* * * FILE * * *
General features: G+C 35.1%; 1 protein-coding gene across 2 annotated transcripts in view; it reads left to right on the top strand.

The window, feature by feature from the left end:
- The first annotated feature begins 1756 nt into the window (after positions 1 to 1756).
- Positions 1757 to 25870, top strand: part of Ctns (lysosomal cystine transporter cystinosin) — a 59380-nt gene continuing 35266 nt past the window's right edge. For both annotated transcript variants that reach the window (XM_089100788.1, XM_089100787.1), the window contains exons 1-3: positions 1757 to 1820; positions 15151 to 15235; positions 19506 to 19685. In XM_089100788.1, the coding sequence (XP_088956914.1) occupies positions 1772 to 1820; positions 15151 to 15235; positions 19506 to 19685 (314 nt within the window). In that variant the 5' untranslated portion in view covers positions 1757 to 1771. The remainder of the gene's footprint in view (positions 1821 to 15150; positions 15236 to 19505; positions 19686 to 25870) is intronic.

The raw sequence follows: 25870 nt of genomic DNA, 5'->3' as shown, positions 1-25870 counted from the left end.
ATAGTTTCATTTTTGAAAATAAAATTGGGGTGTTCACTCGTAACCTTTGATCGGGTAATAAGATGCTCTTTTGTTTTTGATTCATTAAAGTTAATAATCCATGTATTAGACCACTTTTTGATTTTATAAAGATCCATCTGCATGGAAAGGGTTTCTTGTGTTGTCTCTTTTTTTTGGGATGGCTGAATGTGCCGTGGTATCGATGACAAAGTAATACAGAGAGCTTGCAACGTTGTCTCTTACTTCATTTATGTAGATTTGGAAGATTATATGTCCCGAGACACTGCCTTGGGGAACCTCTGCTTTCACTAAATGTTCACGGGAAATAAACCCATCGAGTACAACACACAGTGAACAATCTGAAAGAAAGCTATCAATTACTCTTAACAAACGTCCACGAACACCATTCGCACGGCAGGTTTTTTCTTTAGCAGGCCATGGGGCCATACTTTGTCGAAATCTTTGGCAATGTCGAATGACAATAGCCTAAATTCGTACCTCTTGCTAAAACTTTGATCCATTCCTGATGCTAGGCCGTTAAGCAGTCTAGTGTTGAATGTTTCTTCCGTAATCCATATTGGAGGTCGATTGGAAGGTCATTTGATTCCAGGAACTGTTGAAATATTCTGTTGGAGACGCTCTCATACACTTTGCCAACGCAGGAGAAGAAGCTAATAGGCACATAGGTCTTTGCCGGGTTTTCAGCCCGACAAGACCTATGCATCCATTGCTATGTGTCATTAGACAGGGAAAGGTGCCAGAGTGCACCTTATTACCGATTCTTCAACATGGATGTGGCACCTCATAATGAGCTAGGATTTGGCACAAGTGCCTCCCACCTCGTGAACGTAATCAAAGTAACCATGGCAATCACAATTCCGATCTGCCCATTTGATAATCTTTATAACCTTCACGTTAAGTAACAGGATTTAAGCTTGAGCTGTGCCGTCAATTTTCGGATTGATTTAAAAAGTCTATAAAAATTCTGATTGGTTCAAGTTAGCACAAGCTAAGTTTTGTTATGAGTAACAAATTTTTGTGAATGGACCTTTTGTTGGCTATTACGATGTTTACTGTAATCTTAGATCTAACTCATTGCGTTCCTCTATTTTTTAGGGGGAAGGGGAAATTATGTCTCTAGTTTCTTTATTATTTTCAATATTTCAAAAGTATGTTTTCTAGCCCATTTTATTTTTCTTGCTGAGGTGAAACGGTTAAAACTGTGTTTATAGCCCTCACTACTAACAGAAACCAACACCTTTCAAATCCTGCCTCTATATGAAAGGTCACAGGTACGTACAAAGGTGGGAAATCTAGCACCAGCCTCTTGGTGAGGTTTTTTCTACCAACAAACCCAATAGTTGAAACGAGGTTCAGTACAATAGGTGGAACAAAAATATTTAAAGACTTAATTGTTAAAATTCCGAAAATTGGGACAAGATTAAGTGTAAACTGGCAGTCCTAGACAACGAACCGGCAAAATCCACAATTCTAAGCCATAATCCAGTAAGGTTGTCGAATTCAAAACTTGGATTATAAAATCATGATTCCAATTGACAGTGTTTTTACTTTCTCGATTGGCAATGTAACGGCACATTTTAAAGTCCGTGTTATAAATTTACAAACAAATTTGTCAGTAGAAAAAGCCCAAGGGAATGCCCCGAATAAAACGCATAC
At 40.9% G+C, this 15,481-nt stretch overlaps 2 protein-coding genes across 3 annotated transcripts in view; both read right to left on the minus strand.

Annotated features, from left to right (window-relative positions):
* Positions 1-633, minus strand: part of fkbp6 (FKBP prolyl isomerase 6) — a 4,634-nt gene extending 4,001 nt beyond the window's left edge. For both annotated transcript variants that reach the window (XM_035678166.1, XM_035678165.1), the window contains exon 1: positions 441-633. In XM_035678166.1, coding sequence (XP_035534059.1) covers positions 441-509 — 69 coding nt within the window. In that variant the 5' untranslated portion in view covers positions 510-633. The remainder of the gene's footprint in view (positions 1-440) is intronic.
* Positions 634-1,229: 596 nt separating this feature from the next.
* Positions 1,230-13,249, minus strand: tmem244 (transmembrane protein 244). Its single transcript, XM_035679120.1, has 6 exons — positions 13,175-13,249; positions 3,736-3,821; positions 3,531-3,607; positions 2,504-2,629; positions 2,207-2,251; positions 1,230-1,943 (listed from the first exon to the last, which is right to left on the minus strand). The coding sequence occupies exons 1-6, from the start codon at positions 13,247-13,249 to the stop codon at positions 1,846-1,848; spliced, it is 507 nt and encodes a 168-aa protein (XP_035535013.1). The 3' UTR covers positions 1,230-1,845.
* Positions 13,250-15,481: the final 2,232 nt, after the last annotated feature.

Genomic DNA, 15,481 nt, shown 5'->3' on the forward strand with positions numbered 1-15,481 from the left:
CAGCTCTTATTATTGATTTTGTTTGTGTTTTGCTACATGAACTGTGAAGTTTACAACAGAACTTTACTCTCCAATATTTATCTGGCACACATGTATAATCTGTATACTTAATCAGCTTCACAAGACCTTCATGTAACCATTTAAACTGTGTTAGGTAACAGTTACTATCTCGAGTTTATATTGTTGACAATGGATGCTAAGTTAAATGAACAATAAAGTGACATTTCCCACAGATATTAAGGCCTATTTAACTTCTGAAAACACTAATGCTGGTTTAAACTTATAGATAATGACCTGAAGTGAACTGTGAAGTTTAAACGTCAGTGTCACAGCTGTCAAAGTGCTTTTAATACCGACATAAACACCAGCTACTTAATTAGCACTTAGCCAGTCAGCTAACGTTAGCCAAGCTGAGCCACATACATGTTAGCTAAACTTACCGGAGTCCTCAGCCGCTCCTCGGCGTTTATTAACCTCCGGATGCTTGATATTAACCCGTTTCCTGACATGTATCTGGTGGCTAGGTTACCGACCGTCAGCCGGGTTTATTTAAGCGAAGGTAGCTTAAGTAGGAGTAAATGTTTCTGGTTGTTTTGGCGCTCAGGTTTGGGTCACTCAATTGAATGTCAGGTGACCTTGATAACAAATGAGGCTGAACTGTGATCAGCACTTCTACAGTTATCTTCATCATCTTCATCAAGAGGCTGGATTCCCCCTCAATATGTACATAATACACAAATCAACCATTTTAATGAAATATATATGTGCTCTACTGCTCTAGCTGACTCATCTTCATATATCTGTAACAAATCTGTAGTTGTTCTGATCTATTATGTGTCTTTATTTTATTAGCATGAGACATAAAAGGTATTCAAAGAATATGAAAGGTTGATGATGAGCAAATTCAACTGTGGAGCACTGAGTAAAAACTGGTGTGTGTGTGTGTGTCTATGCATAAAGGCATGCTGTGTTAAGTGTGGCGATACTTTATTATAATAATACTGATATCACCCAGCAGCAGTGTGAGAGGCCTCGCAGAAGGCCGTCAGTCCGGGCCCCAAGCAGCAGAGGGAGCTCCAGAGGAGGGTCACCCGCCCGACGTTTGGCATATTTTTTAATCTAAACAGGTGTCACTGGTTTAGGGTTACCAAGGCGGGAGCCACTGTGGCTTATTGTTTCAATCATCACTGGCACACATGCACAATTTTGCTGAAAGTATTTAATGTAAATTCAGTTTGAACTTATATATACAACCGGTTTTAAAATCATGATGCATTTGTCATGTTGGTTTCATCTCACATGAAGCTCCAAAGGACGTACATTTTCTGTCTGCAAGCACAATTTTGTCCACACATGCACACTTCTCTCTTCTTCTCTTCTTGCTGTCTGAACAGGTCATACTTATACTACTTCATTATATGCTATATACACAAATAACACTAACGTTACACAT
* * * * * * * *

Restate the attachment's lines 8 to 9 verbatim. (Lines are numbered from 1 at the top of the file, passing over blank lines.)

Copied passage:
Annotated features, from left to right (window-relative positions):
* Positions 1-633, minus strand: part of fkbp6 (FKBP prolyl isomerase 6) — a 4,634-nt gene extending 4,001 nt beyond the window's left edge. For both annotated transcript variants that reach the window (XM_035678166.1, XM_035678165.1), the window contains exon 1: positions 441-633. In XM_035678166.1, coding sequence (XP_035534059.1) covers positions 441-509 — 69 coding nt within the window. In that variant the 5' untranslated portion in view covers positions 510-633. The remainder of the gene's footprint in view (positions 1-440) is intronic.